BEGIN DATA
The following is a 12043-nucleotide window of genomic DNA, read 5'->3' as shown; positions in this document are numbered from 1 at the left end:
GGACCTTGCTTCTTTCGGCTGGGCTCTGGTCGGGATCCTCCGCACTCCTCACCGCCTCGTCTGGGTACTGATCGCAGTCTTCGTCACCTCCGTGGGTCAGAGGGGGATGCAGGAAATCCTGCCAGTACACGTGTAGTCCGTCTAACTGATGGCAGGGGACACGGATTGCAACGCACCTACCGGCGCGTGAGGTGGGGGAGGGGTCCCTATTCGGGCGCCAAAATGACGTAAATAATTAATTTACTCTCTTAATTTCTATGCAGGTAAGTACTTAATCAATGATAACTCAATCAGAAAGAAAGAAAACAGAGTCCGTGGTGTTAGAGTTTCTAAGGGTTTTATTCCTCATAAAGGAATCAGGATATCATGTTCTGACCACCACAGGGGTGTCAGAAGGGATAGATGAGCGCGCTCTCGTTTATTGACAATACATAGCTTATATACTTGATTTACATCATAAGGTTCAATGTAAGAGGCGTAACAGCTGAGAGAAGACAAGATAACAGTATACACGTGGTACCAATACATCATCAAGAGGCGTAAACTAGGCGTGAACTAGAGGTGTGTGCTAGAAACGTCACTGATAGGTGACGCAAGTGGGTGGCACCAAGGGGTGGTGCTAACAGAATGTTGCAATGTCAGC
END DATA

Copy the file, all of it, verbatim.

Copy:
The following is a 12043-nucleotide window of genomic DNA, read 5'->3' as shown; positions in this document are numbered from 1 at the left end:
GGACCTTGCTTCTTTCGGCTGGGCTCTGGTCGGGATCCTCCGCACTCCTCACCGCCTCGTCTGGGTACTGATCGCAGTCTTCGTCACCTCCGTGGGTCAGAGGGGGATGCAGGAAATCCTGCCAGTACACGTGTAGTCCGTCTAACTGATGGCAGGGGACACGGATTGCAACGCACCTACCGGCGCGTGAGGTGGGGGAGGGGTCCCTATTCGGGCGCCAAAATGACGTAAATAATTAATTTACTCTCTTAATTTCTATGCAGGTAAGTACTTAATCAATGATAACTCAATCAGAAAGAAAGAAAACAGAGTCCGTGGTGTTAGAGTTTCTAAGGGTTTTATTCCTCATAAAGGAATCAGGATATCATGTTCTGACCACCACAGGGGTGTCAGAAGGGATAGATGAGCGCGCTCTCGTTTATTGACAATACATAGCTTATATACTTGATTTACATCATAAGGTTCAATGTAAGAGGCGTAACAGCTGAGAGAAGACAAGATAACAGTATACACGTGGTACCAATACATCATCAAGAGGCGTAAACTAGGCGTGAACTAGAGGTGTGTGCTAGAAACGTCACTGATAGGTGACGCAAGTGGGTGGCACCAAGGGGTGGTGCTAACAGAATGTTGCAATGTCAGC